Most of Paul Ryan's new stump speech is rather boilerplate, but there was a line in his speech yesterday in North Canton, Ohio, that caused a bit of a stir.
"Free trade is a powerful tool for peace and prosperity, but our trading partners need to play by the rules. And this challenge focuses on China. They steal our intellectual property rights. They block access to their markets. They manipulate their currency. President Obama promised he would stop these practices. He said he'd go to the mat with China. Instead, they're treating him like a doormat."
The crowd certainly seemed to like this, but does it make any sense?
As a rule, when Paul Ryan pretends to know something about foreign policy, national security, international affairs, diplomacy, or the military, it's probably wise to remember that he, like his inexperienced running mate, is working from a position of ignorance.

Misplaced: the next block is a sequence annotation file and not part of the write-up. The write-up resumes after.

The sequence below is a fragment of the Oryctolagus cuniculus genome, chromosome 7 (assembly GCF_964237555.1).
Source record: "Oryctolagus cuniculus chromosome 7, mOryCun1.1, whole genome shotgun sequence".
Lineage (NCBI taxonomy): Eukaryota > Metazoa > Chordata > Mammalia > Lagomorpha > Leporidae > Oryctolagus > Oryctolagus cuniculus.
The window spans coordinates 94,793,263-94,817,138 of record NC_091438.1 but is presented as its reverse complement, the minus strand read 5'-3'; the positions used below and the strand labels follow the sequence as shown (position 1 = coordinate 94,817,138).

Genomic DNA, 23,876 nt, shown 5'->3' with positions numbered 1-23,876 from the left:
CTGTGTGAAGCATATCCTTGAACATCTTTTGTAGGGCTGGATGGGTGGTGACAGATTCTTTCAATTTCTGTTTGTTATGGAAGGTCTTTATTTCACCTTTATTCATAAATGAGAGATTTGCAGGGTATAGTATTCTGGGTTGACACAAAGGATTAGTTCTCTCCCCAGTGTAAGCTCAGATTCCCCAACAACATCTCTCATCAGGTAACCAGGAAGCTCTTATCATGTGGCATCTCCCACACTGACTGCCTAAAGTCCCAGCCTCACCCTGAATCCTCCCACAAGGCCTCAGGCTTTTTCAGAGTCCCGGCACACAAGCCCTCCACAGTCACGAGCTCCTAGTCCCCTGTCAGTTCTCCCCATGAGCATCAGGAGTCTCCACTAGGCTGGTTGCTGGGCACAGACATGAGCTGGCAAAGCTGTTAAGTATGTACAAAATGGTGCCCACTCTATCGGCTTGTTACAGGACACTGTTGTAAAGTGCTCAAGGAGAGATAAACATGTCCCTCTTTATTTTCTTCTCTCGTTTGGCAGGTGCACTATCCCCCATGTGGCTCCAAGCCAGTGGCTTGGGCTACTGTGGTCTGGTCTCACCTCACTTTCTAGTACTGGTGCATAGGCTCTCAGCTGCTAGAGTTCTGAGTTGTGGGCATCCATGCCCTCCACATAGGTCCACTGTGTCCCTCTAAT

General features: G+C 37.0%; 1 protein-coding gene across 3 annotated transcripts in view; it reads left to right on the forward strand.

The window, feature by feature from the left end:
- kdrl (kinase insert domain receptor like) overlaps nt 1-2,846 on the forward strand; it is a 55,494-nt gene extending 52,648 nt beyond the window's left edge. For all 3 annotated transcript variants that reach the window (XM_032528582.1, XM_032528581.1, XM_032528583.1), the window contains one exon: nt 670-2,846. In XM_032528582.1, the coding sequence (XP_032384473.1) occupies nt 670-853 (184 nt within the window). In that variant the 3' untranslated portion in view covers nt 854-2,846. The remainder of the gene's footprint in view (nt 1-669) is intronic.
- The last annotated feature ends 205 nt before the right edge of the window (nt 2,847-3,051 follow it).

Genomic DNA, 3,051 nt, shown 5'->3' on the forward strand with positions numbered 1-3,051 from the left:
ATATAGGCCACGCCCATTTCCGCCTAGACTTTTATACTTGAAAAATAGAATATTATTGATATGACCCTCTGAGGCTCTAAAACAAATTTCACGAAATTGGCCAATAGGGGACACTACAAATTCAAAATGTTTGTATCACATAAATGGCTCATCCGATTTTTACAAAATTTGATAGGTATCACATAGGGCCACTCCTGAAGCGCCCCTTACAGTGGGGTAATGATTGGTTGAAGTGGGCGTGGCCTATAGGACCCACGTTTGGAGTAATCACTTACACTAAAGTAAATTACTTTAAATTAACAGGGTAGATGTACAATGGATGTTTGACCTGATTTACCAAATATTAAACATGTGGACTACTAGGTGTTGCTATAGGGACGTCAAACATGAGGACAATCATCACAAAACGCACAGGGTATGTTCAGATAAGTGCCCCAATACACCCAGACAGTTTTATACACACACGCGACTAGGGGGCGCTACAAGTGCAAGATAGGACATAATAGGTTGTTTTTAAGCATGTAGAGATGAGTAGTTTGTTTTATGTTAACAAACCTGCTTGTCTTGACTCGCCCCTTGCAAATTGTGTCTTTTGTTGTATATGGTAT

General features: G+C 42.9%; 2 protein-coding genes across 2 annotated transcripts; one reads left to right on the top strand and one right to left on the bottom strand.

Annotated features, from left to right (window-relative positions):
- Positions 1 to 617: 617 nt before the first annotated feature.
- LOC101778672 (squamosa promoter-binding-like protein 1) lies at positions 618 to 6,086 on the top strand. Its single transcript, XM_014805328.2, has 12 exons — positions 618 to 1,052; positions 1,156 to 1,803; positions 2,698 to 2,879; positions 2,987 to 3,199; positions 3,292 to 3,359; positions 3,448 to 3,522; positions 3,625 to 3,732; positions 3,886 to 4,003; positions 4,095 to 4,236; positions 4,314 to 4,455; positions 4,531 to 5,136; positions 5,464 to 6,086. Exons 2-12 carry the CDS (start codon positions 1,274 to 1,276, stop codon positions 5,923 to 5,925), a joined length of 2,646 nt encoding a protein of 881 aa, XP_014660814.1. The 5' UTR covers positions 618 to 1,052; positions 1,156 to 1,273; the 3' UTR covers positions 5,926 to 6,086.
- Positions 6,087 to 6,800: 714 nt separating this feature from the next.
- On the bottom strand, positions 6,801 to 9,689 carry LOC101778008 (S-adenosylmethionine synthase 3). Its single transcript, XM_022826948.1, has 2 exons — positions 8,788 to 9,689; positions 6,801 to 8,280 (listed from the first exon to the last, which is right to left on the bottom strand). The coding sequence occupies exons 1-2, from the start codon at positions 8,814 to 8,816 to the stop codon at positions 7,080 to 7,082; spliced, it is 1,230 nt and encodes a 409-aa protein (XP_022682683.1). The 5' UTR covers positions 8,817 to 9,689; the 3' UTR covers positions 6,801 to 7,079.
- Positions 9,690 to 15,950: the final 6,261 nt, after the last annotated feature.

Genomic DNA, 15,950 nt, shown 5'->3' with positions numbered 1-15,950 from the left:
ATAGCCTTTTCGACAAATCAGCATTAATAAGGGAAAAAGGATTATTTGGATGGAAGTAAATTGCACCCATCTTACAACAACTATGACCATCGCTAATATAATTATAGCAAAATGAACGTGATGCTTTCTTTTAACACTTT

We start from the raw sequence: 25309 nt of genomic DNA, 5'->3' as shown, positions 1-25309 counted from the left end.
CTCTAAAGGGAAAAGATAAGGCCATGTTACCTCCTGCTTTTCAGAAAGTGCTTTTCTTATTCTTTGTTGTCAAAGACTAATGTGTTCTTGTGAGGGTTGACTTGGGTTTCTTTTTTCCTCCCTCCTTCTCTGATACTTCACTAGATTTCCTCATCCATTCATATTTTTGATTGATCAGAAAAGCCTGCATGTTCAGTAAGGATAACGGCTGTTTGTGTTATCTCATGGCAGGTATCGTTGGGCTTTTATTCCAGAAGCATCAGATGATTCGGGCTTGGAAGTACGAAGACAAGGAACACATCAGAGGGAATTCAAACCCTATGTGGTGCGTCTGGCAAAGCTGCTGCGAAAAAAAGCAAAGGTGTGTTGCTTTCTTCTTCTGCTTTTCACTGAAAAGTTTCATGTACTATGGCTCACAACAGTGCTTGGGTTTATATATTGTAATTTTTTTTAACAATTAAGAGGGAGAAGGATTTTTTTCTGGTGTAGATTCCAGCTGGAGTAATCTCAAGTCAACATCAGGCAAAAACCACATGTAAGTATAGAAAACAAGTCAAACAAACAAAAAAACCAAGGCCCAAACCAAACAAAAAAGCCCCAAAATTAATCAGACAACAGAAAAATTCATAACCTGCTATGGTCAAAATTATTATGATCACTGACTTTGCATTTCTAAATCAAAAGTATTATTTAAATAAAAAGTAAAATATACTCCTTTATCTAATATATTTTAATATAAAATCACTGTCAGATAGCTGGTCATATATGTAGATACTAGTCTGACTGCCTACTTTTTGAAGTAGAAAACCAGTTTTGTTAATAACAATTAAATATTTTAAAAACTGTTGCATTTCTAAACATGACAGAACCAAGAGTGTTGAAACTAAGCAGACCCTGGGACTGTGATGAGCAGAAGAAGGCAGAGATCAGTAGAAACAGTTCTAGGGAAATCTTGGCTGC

But even putting Ryan's credibility-free arguments aside, does the argument have any merit? Actually, no. Rachel had a good segment on this in July, the last time Republicans used the "doormat" line.
"Despite the Obama administration being confrontational toward China in a way that no modern administration has ever been, Mitt Romney is calling him a doormat," Rachel explained.
Yep, and now he's equally-confused running mate is, too. They're both wrong.